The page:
Health Benefits of Bison

Bison meat not only provides incredible flavor, but it’s packed with many health benefits too! Over the years, I’ve learned so much about the food industry, the nutrition factor of different foods, how they impact our bodies and health and which products I choose to consume over other options.

Growing up, I was always a huge meat and potatoes kind of girl.  That being said, I now try to limit my consumption of beef.  Especially if it’s not grass fed and humanely treated.  Bison is an incredible alternative to industrial livestock and farming.  Many of the foods which Americans are consuming today.

I recently had the opportunity to visit a local Bison farm here in Maryland.  I enjoy visiting farms to meet the farmers and employees, see how the animals are raised and discuss the process from farm to table.  Since visiting Gunpowder Bison in Monkton, I’ve become a loyal customer.  I also love that I can visit the farm or have my items sent to my door when life is a little busy.  My favorites right now are the holiday gift packages.   I love how the gift packages are named after different trails on the farm.  I recommend checking them out. Gift Packages

When considering lean produce options, bison ranks high on my recommendation list.  Compared to other produce options, bison meat provides many nutrients, is lower in fat, has fewer calories and provides incredible flavor.

Grass fed bison is an incredible source of Omega-3’s, Vitamin E and has high levels of CLA.  Conjugated Linoleic Acid is shown to be a fat blocker and anti-carcinogen.  For additional information about bison and its health benefits, go to:

Benefits of Bison

Choosing your bison farm is important because quality counts.  Personally, I choose to support local from a farm that treats their animals well, doesn’t use hormones or chemicals and values quality.  How animals are treated shows in the quality of your food.  I recommend visiting your local farms and talking with the farmers.

This delicious meat comes in a wide variety of cuts and options.  I love ground bison for chili, burgers, meat sauces and other recipes that many are traditionally used to preparing.  Bison steaks are incredibly tender and packed with flavor.  Bison bones have to be one of my favorite choices because I make bone broth every week.  Bone broth is incredible healthy and provides many gut health benefits.  To learn more about bone broth and it’s benefits, hop over to:

If you’re looking for a tasty recipe this holiday season, I highly recommend the Thyme Rubbed Bison Short Ribs below.  When it comes to bison meat, you can’t go wrong.  If you’re new to bison or haven’t tried it before, I encourage you to try this delicious protein option.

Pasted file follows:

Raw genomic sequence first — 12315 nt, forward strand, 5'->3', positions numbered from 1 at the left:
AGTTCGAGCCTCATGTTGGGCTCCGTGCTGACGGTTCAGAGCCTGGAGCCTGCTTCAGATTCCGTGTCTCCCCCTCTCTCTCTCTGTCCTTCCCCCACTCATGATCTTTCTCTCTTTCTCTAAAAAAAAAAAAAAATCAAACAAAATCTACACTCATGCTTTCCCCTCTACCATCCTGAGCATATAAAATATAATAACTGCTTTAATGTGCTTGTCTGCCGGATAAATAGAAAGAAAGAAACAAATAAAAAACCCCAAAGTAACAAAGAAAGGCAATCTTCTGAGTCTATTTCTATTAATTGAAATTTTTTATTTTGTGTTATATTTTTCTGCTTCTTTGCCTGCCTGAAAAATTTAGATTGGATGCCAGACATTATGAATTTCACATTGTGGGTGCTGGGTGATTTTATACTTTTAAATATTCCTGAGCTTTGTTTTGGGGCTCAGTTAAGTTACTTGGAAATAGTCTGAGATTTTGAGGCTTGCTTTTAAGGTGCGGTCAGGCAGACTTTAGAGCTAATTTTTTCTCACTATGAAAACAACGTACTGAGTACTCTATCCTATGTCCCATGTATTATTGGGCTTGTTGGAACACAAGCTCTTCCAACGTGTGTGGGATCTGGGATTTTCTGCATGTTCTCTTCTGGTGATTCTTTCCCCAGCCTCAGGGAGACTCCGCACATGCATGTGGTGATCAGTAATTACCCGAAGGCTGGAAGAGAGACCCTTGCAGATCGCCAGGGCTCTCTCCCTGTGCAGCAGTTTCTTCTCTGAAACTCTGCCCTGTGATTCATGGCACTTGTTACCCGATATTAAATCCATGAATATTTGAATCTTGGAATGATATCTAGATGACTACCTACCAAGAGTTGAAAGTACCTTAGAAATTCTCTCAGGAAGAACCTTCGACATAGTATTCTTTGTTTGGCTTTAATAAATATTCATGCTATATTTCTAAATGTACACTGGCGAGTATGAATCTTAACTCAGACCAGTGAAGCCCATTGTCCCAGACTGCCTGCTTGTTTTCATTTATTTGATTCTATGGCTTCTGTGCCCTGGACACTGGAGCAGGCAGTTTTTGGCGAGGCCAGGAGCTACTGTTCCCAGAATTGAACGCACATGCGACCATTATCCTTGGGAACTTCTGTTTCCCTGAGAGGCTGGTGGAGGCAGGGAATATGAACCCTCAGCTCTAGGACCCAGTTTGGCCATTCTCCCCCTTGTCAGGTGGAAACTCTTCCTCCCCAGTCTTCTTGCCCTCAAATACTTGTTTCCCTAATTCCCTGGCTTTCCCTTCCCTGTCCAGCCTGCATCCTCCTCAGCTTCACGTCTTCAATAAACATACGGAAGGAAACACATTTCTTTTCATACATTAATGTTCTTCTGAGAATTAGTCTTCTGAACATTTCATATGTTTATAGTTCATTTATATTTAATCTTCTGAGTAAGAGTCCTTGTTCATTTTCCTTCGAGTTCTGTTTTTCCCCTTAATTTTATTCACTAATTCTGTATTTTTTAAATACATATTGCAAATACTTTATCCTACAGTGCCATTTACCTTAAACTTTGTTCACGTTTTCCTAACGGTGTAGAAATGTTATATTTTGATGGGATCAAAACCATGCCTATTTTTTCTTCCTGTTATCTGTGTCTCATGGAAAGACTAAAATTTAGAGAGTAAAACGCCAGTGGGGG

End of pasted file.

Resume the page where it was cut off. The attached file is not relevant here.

Thyme Rubbed Bison Short Ribs


  • 6 tablespoons finely chopped fresh thyme leaves (from about 1 1/2 bunches)
  • 1/4 cup minced garlic (from about 1 small head)
  • 2 tablespoons olive oil
  • 2 tablespoons freshly grated lemon zest (from about 2 medium lemons)
  • 1 tablespoon freshly ground black pepper
  • 1 tablespoon kosher salt


  • 4 pounds bison short ribs
  • 1/4 cup olive oil
  • 1 medium yellow onion, large dice
  • 1 medium fennel head, large dice
  • 1 medium celery stalk, large dice
  • 3 fresh thyme sprigs
  • 1 medium bay leaf
  • 2 cups low-sodium beef broth
  1. Heat the oven to 300°F and arrange a rack in the middle.
  2. For the rub: Place all ingredients in a medium bowl and mix until thoroughly combined; set aside.
  3. Braise: Pat ribs dry with a paper towel and cover on both sides with thyme rub. Let meat come to room temperature, about 20 minutes.
  4. When the meat is ready, place a large, shallow pot with a tight-fitting lid over medium heat and add oil. When it starts to shimmer, add ribs and sear until well browned on both sides, about 4 minutes per side (you may have to do this in batches).
  5. Remove ribs to a baking sheet and set aside. Add onion, fennel, and celery to the pot and season with salt and freshly ground black pepper. Stir, scraping up any browned bits stuck to the bottom of the pan. Cook until vegetables are tender and browned, about 10 minutes. Stir in thyme, bay leaf, and broth, then place ribs bone side up in the pot and bring mixture to a boil.
  6. Once boiling, cover the pot and transfer it to the oven. Cook ribs until meat falls apart when pierced with a fork, about 4 hours.



If you’ve tried bison, I welcome your comments or recipe ideas below.





*Photo and Recipe Credit:  Gunpowder Bison